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    McBride turns to Panhandle notable for boost

    A virtual unknown in the region, the gubernatorial hopeful stumps with a familiar face as he woos North Florida voters.

    By ALISA ULFERTS, Times Staff Writer
    © St. Petersburg Times
    published July 2, 2002


    PANAMA CITY -- Democratic gubernatorial candidate Bill McBride on Monday made his first campaign swing through the forests and bluffs of the Florida Panhandle.

    He's not widely known here, so he took along someone who is: Pete Peterson, the area's popular former congressman, ambassador and one-time gubernatorial hopeful.

    Peterson, who spent more than six years as a prisoner of war in Vietnam, hopes his Panhandle popularity will help McBride in his uphill battle against Janet Reno in the Sept. 10 primary.

    "I hope it brings a little needed energy and focus" to McBride's campaign, Peterson said.

    Peterson planned his own Democratic bid for governor last year, and many thought he was the kind of centrist Democrat with a good shot at Republican Gov. Jeb Bush. But Peterson dropped out after Sept. 11, saying he wanted to help on security matters.

    McBride expects North Florida to constitute 30 percent of the Democratic primary vote. Democrats dominate here, but they often vote Republican. McBride is counting on Peterson to deliver those votes to him.

    The two made appearances in towns throughout the Panhandle, including stops for fried chicken and greens at the Apalachee Restaurant in Bristol and for hot dogs and Golden Flake potato chips in Panama City.

    Peterson's popularity was evident.

    "Pete Peterson, he's one of our home guys," said Charles Morris Jr., 53, a Liberty County Democrat who joined about two dozen supporters in a small restaurant there to hear McBride. "We can believe him when he comes that highly recommended."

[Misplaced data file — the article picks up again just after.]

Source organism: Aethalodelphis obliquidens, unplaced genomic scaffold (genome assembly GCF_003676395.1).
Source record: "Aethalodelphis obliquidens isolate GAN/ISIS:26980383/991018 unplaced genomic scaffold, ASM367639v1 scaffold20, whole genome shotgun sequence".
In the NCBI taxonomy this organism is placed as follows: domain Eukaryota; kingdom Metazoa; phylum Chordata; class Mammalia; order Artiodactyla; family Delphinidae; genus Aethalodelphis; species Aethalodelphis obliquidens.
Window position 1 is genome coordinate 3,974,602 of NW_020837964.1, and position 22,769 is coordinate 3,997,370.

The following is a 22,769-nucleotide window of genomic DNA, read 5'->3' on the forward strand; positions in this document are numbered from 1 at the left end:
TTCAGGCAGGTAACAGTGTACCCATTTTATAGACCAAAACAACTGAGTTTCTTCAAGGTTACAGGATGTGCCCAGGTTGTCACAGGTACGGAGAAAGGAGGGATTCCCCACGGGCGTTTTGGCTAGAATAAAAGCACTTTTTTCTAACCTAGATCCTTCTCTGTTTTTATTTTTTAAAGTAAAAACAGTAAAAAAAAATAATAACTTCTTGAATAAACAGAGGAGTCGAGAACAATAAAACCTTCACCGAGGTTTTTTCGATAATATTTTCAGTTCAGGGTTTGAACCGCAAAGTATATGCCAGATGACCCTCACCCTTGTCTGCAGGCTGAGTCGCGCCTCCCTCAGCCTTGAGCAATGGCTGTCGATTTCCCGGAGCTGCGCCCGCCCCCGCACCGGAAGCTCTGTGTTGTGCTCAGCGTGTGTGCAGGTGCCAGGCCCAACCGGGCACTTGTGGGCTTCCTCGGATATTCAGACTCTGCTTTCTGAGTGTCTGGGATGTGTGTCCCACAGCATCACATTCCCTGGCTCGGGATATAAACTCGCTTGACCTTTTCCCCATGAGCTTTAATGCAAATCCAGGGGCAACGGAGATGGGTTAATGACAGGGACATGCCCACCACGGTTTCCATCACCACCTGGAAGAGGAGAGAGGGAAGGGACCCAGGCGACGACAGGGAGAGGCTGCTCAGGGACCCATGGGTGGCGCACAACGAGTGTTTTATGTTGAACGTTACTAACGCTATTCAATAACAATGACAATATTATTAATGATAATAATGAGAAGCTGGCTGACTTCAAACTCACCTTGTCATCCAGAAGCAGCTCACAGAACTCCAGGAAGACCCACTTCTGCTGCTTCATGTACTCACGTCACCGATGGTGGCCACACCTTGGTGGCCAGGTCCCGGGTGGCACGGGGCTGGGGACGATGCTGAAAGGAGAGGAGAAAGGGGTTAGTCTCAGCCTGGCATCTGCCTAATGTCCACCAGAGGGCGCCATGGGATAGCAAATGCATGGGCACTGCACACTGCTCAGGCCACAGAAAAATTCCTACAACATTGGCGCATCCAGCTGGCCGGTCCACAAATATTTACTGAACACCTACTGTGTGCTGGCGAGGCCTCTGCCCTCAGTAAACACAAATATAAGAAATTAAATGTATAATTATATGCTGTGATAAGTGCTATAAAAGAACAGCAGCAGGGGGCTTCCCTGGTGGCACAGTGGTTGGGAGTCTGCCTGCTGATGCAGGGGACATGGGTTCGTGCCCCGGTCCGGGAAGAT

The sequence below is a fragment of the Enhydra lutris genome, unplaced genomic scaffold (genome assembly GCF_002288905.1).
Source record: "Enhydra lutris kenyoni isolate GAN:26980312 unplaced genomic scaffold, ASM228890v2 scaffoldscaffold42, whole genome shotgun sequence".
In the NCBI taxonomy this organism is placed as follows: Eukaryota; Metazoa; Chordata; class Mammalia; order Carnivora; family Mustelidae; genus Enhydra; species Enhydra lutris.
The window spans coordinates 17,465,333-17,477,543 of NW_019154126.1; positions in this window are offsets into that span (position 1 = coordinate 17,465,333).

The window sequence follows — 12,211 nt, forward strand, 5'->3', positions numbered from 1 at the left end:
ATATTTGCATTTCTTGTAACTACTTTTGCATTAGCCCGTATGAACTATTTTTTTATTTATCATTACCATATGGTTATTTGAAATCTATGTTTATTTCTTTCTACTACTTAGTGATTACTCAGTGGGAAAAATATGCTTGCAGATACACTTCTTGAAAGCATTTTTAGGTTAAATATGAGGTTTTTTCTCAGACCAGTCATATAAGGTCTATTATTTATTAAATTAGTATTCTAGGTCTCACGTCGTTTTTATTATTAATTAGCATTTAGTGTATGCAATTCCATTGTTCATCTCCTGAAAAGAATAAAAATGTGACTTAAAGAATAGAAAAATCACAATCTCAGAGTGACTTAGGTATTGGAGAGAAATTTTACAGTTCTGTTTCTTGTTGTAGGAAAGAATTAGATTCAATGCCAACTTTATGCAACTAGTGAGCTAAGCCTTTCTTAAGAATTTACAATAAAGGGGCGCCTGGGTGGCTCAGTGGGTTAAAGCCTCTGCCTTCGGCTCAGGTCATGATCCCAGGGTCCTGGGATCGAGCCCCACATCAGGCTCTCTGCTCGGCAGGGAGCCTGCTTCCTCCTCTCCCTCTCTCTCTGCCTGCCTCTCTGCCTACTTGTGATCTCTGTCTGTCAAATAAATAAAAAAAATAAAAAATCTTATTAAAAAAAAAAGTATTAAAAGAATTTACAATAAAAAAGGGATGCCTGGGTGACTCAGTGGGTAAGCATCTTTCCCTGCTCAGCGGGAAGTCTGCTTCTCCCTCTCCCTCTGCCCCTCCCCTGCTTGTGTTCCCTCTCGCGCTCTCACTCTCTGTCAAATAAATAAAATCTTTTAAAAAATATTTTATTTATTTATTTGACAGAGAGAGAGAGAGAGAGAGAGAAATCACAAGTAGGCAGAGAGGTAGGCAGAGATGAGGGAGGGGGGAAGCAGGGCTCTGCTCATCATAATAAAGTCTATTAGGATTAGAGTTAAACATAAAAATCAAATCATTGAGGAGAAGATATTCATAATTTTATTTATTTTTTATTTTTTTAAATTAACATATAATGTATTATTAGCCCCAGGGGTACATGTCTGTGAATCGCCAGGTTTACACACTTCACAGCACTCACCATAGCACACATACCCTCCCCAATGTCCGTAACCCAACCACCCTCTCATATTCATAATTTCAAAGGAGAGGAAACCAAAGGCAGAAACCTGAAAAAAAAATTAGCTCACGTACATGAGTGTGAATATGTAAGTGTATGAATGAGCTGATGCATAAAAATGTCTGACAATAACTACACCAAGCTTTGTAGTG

McBride focused on Bush, repeating his commitment to education, civil service and veterans.

    As local teachers unions prepared for McBride's stops, his criticism of Bush's school spending record and reliance on a single standardized test to measure student progress met with cheers.

    "I think Jeb has missed it and McBride is right on," said Joanne Cox, a 65-year-old Panama City resident and former assistant superintendent in Bay County. Cox said she likes McBride's talk of smaller class sizes and less reliance on the Florida Comprehensive Assessment Test, or FCAT. She joined about 150 other supporters at a picnic rally in Panama City.

    "Schools have become test preparation centers instead of learning centers," said Nancy Sheffield, 56, a teacher and immediate past president of the local teachers union.

    McBride, who was endorsed by the statewide teachers union, proposes a 50-cent tax on cigarettes to raise money for schools.

    When he wasn't talking about education, McBride courted the many state workers who live in the area and commute to Tallahassee. Bush's moves to dismantle some civil service programs have hurt state services, McBride said.

    And he has anointed a campaign official to focus solely on garnering the votes of the state's active and retired military voters, a constituency McBride said the Democratic Party has largely ignored.

    Both Peterson and McBride emphasized their military service during Monday's stops, and both denied they were entertaining the idea of a McBride/Peterson ticket in the fall.

    "I won't make that decision until I have to," McBride said.

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